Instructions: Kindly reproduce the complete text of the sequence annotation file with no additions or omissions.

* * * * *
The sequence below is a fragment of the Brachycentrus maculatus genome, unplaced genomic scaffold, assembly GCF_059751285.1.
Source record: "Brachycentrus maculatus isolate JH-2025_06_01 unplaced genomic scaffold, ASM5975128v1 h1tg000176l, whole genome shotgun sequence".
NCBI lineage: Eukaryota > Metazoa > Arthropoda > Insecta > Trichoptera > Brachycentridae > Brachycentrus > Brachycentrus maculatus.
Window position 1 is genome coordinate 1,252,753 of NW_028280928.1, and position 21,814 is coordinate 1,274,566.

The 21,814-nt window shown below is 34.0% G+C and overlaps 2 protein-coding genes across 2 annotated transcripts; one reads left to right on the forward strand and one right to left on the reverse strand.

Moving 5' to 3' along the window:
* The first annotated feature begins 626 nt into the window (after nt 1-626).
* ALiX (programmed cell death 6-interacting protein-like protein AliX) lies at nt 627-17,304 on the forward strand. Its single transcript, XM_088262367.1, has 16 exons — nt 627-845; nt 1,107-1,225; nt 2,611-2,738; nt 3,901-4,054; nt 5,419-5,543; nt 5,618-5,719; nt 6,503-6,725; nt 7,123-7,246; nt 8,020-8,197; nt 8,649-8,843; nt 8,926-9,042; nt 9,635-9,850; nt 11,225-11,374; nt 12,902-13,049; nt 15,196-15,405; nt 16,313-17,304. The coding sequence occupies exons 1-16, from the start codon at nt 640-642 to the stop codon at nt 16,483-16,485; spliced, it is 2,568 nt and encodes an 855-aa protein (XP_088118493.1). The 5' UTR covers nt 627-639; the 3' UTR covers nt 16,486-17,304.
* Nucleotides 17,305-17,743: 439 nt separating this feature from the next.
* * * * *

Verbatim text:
The sequence below is a fragment of the Brachycentrus maculatus genome, unplaced genomic scaffold, assembly GCF_059751285.1.
Source record: "Brachycentrus maculatus isolate JH-2025_06_01 unplaced genomic scaffold, ASM5975128v1 h1tg000176l, whole genome shotgun sequence".
NCBI lineage: Eukaryota > Metazoa > Arthropoda > Insecta > Trichoptera > Brachycentridae > Brachycentrus > Brachycentrus maculatus.
Window position 1 is genome coordinate 1,252,753 of NW_028280928.1, and position 21,814 is coordinate 1,274,566.

The 21,814-nt window shown below is 34.0% G+C and overlaps 2 protein-coding genes across 2 annotated transcripts; one reads left to right on the forward strand and one right to left on the reverse strand.

Moving 5' to 3' along the window:
* The first annotated feature begins 626 nt into the window (after nt 1-626).
* ALiX (programmed cell death 6-interacting protein-like protein AliX) lies at nt 627-17,304 on the forward strand. Its single transcript, XM_088262367.1, has 16 exons — nt 627-845; nt 1,107-1,225; nt 2,611-2,738; nt 3,901-4,054; nt 5,419-5,543; nt 5,618-5,719; nt 6,503-6,725; nt 7,123-7,246; nt 8,020-8,197; nt 8,649-8,843; nt 8,926-9,042; nt 9,635-9,850; nt 11,225-11,374; nt 12,902-13,049; nt 15,196-15,405; nt 16,313-17,304. The coding sequence occupies exons 1-16, from the start codon at nt 640-642 to the stop codon at nt 16,483-16,485; spliced, it is 2,568 nt and encodes an 855-aa protein (XP_088118493.1). The 5' UTR covers nt 627-639; the 3' UTR covers nt 16,486-17,304.
* Nucleotides 17,305-17,743: 439 nt separating this feature from the next.